New light on old themes often forces contemporary scholars to surrender jealously guarded ideas. One of the most closely held but erroneous notions is that John Calvin ran a theocracy in Geneva that controlled all of life and indissolubly united church and state.
Calvin believed in two orders—the ecclesiastical and the governmental. Both are divinely ordained, each having its own function and each its own sphere of influence and power. Calvin sought to protect the rightful authority of the Church and to sustain its spiritual prerogatives. At the same time he refrained from involving the Church in matters belonging to the secular, not the spiritual realm.
New light on old ideas about Calvin, the theocracy, and the Church’s control of the totality of life comes from The Register of the Company of Pastors of Geneva in the Time of Calvin (Eerdmans, 1966, Philip Edgcumbe Hughes, ed.). According to these records, which cover the period from 1546 to 1564, the pastors of the Genevan church, while deeply involved in ecclesiastical and spiritual matters, stayed out of political and economic affairs. No one can read into these records, even by indirection, any effort by the ministers of the church to direct the political and economic life of the community or to influence the decisions of the council, the secular arm of the Genevan government.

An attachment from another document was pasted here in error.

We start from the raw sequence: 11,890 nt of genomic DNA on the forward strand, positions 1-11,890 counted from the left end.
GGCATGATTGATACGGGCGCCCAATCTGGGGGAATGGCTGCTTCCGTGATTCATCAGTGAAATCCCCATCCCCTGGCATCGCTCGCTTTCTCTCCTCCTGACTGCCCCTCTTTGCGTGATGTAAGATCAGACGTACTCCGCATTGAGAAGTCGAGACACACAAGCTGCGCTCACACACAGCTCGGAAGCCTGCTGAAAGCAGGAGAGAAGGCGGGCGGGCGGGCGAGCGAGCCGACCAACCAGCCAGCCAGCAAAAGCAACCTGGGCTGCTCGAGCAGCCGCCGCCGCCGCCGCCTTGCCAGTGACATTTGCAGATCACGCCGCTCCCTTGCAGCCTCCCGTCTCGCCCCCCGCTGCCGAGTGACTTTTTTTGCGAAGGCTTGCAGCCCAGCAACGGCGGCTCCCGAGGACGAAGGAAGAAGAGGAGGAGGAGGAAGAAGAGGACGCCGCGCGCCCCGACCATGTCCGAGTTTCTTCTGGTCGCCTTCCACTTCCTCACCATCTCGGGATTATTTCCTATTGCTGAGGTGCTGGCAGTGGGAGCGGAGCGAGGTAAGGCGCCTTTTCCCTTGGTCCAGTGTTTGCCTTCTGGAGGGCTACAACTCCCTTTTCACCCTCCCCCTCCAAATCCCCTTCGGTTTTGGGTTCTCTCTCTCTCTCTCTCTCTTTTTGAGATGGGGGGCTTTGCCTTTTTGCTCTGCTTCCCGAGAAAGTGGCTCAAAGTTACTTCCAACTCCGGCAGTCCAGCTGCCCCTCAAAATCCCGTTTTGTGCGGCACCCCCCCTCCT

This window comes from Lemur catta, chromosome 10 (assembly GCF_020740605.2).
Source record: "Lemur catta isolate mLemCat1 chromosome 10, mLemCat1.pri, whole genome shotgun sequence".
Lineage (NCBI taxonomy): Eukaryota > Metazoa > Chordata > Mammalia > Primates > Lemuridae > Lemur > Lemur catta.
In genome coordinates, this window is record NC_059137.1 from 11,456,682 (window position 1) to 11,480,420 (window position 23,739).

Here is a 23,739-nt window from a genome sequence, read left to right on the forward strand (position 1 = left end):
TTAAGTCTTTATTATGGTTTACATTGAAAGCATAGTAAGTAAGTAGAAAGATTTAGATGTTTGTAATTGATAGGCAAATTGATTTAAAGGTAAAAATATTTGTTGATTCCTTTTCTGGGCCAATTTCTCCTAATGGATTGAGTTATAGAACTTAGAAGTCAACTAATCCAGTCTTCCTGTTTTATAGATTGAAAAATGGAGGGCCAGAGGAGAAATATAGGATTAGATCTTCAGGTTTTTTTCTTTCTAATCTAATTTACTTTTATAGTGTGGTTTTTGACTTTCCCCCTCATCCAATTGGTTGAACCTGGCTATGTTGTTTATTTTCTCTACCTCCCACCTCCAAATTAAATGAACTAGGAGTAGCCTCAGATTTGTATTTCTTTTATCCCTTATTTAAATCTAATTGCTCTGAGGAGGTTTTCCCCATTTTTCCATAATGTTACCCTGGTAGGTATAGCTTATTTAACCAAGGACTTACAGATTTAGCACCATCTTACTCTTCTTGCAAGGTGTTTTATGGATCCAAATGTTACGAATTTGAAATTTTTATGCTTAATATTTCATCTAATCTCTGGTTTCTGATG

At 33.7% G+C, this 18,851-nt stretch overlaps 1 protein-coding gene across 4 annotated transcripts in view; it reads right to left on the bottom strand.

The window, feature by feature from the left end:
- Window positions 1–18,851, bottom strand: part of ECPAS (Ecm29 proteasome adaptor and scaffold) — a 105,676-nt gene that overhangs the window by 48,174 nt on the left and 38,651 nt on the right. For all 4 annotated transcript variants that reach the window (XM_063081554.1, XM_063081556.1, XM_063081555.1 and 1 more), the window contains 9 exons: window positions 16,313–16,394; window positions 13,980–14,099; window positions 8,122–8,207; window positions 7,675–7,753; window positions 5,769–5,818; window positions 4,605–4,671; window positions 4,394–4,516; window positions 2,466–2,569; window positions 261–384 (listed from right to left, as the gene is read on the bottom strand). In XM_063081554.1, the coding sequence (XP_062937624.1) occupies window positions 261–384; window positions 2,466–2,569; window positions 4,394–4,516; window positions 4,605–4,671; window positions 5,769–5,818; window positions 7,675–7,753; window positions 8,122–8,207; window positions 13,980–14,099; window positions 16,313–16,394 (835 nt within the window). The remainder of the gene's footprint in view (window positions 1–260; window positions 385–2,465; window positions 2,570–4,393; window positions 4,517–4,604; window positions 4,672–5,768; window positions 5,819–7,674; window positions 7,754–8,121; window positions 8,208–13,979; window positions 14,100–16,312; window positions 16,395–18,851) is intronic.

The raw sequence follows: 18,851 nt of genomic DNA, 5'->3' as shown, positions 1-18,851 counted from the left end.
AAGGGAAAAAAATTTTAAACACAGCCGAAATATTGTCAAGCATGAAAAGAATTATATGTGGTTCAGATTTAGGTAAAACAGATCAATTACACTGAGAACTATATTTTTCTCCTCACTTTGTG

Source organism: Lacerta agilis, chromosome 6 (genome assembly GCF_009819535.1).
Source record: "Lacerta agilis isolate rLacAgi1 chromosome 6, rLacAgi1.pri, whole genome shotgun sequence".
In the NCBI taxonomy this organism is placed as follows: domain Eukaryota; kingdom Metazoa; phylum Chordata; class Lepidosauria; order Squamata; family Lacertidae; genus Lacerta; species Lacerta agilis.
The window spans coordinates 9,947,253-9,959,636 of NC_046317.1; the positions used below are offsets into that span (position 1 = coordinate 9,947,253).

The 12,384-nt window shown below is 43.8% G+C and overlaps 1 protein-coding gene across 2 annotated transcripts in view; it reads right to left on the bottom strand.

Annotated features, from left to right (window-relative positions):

Moreover, when Calvin preached—and this he did regularly—he used the pulpit to expound the Scriptures, not to control the political and economic destinies of Geneva. As an individual he had the right to his own opinions and could use the franchise to influence the political and economic order. But for the record it should be stated that Calvin came to Geneva as an immigrant and was not granted bourgeois ...1
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